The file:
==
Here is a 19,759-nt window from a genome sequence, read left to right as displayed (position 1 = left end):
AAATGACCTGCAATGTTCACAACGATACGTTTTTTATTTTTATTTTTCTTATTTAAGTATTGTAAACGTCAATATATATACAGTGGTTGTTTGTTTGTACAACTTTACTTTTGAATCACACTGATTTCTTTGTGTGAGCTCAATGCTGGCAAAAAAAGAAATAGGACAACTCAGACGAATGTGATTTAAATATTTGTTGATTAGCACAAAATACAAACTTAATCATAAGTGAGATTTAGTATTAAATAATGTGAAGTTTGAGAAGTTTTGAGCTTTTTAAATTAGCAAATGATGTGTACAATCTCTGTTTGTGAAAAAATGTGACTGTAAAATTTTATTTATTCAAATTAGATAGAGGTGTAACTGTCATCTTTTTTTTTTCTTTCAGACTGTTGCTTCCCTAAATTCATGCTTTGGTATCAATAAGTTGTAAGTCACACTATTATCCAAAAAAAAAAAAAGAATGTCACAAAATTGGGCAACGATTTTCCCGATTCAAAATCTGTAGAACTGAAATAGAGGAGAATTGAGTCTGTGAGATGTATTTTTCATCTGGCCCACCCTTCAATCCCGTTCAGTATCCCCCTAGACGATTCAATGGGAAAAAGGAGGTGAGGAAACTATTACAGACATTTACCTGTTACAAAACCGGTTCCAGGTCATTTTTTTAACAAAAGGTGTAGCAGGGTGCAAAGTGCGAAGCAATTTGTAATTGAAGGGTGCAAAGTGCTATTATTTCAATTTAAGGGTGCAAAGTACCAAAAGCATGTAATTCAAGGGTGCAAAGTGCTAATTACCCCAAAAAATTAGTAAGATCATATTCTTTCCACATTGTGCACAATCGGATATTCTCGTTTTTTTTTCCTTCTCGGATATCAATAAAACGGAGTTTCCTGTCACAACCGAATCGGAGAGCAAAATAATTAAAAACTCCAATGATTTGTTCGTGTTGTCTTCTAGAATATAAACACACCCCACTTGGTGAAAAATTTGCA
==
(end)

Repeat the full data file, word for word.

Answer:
Here is a 19,759-nt window from a genome sequence, read left to right as displayed (position 1 = left end):
AAATGACCTGCAATGTTCACAACGATACGTTTTTTATTTTTATTTTTCTTATTTAAGTATTGTAAACGTCAATATATATACAGTGGTTGTTTGTTTGTACAACTTTACTTTTGAATCACACTGATTTCTTTGTGTGAGCTCAATGCTGGCAAAAAAAGAAATAGGACAACTCAGACGAATGTGATTTAAATATTTGTTGATTAGCACAAAATACAAACTTAATCATAAGTGAGATTTAGTATTAAATAATGTGAAGTTTGAGAAGTTTTGAGCTTTTTAAATTAGCAAATGATGTGTACAATCTCTGTTTGTGAAAAAATGTGACTGTAAAATTTTATTTATTCAAATTAGATAGAGGTGTAACTGTCATCTTTTTTTTTTCTTTCAGACTGTTGCTTCCCTAAATTCATGCTTTGGTATCAATAAGTTGTAAGTCACACTATTATCCAAAAAAAAAAAAAGAATGTCACAAAATTGGGCAACGATTTTCCCGATTCAAAATCTGTAGAACTGAAATAGAGGAGAATTGAGTCTGTGAGATGTATTTTTCATCTGGCCCACCCTTCAATCCCGTTCAGTATCCCCCTAGACGATTCAATGGGAAAAAGGAGGTGAGGAAACTATTACAGACATTTACCTGTTACAAAACCGGTTCCAGGTCATTTTTTTAACAAAAGGTGTAGCAGGGTGCAAAGTGCGAAGCAATTTGTAATTGAAGGGTGCAAAGTGCTATTATTTCAATTTAAGGGTGCAAAGTACCAAAAGCATGTAATTCAAGGGTGCAAAGTGCTAATTACCCCAAAAAATTAGTAAGATCATATTCTTTCCACATTGTGCACAATCGGATATTCTCGTTTTTTTTTCCTTCTCGGATATCAATAAAACGGAGTTTCCTGTCACAACCGAATCGGAGAGCAAAATAATTAAAAACTCCAATGATTTGTTCGTGTTGTCTTCTAGAATATAAACACACCCCACTTGGTGAAAAATTTGCA